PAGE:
Save donor privacy

Some donors want to have their name in lights, in the annual report, on the building, on a pew: loud and in public.

And some donors want just the opposite: for their philanthropy to be a private event. Some religions even counsel their adherents that their good deeds and giving are not valued the same if they are widely known.

Sadly, this second group of donors is under assault. And it’s up to us to stop it.

Three states have started requiring private donor information — name, address, and amount — of any gifts $5,000 and above. They’ve required this as a precondition of fundraising in the state. And this is despite one of the states already being, um, careless with the information.

Some people want to give anonymously. They should be allowed to be able to give anonymously. They should be free of solicitation by every Tom, Dick, and Neiman Marcus who can scrape a 990 for high net-world individuals. They should be free of harassment at their home address by those who don’t like how they give their money away. They should be free from having to compromise their religious views or moral beliefs.

In short, they should be free to give as they wish and shout about it with the volume on 100 or on mute. And if they aren’t, there will be a chilling effect on these large donations.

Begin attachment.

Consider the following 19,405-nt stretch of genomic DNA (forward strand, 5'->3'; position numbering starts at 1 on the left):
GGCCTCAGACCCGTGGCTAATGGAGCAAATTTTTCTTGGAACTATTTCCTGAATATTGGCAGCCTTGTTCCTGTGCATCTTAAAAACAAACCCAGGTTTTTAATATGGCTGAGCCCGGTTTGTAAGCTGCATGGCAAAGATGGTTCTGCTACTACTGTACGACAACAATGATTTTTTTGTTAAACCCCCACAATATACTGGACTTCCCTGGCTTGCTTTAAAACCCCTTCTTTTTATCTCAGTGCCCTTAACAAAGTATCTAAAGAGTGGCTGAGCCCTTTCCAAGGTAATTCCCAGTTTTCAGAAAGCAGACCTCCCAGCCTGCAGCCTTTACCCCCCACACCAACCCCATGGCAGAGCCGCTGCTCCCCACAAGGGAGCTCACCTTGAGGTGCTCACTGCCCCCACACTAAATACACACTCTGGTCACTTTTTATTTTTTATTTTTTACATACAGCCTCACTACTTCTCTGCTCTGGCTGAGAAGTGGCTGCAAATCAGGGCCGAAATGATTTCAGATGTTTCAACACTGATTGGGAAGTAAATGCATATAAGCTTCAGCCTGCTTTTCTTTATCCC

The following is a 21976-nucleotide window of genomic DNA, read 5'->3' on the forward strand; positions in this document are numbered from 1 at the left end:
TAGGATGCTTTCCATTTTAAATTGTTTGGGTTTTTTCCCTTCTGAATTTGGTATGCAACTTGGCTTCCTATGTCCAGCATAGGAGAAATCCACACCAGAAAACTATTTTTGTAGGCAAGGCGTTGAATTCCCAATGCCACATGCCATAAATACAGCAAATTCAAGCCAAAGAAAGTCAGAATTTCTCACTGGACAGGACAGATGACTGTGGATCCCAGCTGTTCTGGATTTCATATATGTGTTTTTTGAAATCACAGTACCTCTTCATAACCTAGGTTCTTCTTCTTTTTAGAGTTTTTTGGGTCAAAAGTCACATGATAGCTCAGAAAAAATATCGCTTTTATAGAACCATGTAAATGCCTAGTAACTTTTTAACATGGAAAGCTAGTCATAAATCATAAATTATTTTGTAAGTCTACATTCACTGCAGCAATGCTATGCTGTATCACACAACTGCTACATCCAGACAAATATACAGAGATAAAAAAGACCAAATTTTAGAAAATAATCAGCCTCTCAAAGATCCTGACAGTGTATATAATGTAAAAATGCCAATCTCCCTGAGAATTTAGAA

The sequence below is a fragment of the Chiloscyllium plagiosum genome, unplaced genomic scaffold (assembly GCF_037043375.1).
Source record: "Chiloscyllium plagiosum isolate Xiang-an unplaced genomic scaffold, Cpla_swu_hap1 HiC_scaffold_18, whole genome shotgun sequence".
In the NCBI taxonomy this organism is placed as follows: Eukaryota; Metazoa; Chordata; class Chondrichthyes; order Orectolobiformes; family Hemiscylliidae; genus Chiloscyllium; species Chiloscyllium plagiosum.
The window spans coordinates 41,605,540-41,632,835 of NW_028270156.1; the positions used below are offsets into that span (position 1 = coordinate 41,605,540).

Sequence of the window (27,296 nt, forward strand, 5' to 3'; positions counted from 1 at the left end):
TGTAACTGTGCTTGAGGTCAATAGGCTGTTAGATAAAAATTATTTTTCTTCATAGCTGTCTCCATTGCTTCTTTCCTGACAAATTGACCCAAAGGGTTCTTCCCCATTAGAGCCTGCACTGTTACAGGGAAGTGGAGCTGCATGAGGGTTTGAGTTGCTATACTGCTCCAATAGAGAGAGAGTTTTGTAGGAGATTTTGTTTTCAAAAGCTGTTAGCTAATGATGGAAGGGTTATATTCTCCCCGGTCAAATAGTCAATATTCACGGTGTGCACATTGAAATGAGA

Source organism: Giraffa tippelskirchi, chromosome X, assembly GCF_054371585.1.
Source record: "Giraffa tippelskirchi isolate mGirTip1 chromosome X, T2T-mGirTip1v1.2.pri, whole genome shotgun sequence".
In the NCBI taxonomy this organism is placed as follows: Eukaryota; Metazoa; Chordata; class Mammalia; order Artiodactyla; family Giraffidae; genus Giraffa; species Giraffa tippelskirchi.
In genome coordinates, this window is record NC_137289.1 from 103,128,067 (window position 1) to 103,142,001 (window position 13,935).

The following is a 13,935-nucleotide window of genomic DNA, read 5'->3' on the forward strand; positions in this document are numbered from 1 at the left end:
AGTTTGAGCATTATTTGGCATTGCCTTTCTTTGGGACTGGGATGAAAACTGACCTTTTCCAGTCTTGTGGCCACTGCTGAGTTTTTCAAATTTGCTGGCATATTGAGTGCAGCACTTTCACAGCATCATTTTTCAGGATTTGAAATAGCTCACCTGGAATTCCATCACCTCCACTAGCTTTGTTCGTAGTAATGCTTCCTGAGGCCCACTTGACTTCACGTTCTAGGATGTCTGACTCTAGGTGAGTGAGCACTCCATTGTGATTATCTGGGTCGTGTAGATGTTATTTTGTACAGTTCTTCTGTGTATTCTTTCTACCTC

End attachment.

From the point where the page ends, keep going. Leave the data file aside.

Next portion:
That’s the issue coming up to the Supreme Court right now: can states force nonprofits to disclose their largest donors and subject them to all of the above? Or are we going to save donor privacy?

And that’s where you come in.

The Nonprofit Alliance is filing an amicus brief with the Court, telling them about the impact this will have on this nation’s great causes and the generous people who support them. And TNPA is looking for people and organizations to sign on to that brief.

You can do that here.

And if you want to learn more about the issue, TNPA is holding a town hall meeting on Thursday.

We’ll get back to helpful strategies, tips, and head-scratches in this blog later in the week. But this was too important to wait — we hope you’ll join us in the fight for donor privacy.

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